At the all-girls Crofton House School in Vancouver, for example, the faculty works collaboratively to develop and constantly tweak its math program starting in junior school, building a consistent language around math across classes and grades, and using a wide range of problem-solving strategies.

Resource teachers are made available early on for students who struggle, while others are given the opportunity to work beyond their grade level. Perhaps most importantly, students are given more time to fail and correct course.

"We've embraced normalizing confusion and mistakes," explains Wendy Macken, assistant director of Crofton House's kindergarten to Grade 6 junior school. "We want to keep math anxiety low so our girls can achieve their personal best."

The school places a major emphasis on helping students not only learn core concepts, but also apply them to real-world situations. While there is still significant rote memorization in areas such as multiplication, the focus is on ensuring students truly learn concepts rather than simply repeating formulae or answers without understanding the logic behind them.

In the middle grades, specialist teachers handle math education, while regular tutorial classes are available to help reinforce the week's lessons.

On nearby Vancouver Island, the staff at the co-ed Shawnigan Lake School in Shawnigan Lake, B.C., strike a balance between maintaining key rote methods in areas such as basic arithmetic and fractions, while encouraging more contemporary, discovery-based approaches in areas such as statistics.

"In math, there are some subjects where we go back to rote where it's all about practice," says Wendy Milne, the school's assistant head, academics, mathematics. "In others, we've moved to more inquiry-based and problem-solving [approaches]."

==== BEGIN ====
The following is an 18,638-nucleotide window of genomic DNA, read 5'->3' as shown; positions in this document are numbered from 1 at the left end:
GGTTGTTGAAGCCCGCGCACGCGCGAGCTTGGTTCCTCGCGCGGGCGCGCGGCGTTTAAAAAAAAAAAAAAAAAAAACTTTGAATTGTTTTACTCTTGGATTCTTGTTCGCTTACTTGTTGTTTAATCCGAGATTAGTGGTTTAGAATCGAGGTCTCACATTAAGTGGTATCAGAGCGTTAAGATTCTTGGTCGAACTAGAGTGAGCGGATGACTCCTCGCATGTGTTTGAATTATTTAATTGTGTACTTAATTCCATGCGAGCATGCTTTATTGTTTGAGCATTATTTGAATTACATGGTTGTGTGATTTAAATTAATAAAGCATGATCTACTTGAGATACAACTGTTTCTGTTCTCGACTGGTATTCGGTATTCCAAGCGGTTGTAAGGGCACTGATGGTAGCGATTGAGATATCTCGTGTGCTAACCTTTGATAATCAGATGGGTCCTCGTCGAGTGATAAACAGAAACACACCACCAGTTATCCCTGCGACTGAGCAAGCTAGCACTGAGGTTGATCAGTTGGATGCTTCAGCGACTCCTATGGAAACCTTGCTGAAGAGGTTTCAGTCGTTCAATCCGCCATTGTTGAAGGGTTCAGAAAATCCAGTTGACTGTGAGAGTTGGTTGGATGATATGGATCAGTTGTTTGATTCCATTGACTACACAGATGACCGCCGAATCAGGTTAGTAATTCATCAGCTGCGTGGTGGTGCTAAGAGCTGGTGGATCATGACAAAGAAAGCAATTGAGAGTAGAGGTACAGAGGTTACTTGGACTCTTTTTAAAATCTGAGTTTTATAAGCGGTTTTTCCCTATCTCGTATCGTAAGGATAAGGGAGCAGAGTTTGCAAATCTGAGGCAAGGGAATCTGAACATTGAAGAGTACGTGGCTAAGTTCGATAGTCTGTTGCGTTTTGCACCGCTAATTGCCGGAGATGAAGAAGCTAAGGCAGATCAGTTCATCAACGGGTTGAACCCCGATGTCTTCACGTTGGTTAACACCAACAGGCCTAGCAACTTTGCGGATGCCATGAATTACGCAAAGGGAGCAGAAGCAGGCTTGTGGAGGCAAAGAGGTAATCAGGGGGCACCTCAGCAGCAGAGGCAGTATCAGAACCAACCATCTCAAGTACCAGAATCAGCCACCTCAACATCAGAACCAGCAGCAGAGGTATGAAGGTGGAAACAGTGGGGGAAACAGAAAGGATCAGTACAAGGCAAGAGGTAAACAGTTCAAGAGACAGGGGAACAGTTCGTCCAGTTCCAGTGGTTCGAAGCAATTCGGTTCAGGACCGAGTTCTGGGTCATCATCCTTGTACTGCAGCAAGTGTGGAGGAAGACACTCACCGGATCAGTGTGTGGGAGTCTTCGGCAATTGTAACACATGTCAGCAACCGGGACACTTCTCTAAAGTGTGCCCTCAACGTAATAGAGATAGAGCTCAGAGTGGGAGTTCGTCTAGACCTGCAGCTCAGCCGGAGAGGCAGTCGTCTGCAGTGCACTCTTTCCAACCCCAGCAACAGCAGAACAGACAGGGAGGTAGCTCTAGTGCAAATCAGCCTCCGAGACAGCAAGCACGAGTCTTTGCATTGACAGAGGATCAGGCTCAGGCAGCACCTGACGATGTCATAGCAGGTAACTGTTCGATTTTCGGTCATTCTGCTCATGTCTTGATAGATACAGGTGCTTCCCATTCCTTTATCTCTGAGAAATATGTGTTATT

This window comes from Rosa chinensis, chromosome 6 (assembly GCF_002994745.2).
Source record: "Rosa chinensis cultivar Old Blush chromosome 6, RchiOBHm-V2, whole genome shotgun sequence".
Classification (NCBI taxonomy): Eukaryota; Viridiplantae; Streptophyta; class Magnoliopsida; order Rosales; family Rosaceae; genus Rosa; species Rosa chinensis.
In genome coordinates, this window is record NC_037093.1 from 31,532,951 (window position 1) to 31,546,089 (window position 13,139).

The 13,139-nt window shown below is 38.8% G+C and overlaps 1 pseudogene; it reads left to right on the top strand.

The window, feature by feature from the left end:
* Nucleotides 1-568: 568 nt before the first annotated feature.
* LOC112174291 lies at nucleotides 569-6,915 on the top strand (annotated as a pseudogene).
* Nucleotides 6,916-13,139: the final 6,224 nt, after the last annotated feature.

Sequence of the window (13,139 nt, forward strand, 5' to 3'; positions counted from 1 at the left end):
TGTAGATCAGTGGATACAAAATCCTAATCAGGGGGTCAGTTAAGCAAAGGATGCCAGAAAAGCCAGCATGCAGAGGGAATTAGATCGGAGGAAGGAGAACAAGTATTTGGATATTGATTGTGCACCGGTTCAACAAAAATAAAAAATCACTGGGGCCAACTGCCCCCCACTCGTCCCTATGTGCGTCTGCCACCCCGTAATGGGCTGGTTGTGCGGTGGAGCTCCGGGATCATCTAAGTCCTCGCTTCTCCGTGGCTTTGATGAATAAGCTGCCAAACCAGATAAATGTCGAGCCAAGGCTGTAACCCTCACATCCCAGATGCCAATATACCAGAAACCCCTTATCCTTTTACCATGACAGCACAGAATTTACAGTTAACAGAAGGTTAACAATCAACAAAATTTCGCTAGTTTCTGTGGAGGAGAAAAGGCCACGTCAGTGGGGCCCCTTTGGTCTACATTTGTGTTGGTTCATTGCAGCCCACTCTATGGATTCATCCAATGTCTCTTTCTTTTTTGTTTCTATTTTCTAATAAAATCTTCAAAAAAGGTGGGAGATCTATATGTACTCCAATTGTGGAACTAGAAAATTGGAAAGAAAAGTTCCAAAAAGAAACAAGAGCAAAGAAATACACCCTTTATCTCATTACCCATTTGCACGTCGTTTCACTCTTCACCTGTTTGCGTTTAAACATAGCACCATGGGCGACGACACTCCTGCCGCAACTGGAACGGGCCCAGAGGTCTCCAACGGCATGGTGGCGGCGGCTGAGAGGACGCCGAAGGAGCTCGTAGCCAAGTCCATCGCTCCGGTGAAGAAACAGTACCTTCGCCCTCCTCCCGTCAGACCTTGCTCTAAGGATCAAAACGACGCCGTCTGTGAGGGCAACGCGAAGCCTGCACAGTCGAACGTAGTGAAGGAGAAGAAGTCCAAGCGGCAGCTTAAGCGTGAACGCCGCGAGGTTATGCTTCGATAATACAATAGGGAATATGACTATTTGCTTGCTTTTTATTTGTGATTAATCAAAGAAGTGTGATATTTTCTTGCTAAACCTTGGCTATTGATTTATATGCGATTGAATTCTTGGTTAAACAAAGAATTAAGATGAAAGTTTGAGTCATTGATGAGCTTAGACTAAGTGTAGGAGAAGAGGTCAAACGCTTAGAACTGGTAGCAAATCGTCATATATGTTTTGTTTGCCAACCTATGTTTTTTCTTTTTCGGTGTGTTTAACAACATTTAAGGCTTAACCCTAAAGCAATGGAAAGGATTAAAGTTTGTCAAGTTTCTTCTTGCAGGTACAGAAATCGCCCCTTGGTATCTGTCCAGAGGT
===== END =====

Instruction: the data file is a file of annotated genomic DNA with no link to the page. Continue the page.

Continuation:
Parents hoping to find standardized tests to help them compare private-school math programs will be disappointed. According to Ms. MacDonald, there is no standardized form of testing across the independent school system. Instead, she explains, progress is generally tracked within schools.

That said, a private school in Ontario might opt to write the province's EQAO exam even though it isn't obligated to do so, while another may have its students take an exam such as the nationally recognized Canadian Achievement Test-version 4 (or CAT4) test, then use the results as a benchmark.

At Shawnigan, administrators use a combination of standardized provincial testing and the performance of students who write the Advanced Placement calculus exam to track math proficiency.

Crofton House School uses B.C.'s standardized Foundation Skills Assessment testing in Grades 4 and 7, as well as student exam scores, to chart progress.

Whatever method of evaluation they choose, Ms. MacDonald says that private schools generally have greater flexibility to use student results to make funding decisions based on their school's mathematics needs and priorities.

As Shawnigan headmaster David Robertson points out, the key competitive advantage of a private school is specialization and availability of teachers, features that perpetually strained public boards struggle to match.

"Math is about memorization, exploration and discovery," he says. "The more access students have to teachers outside the classroom … that's key. Private schools in general are trying hard to make sure that kids are challenged and supported."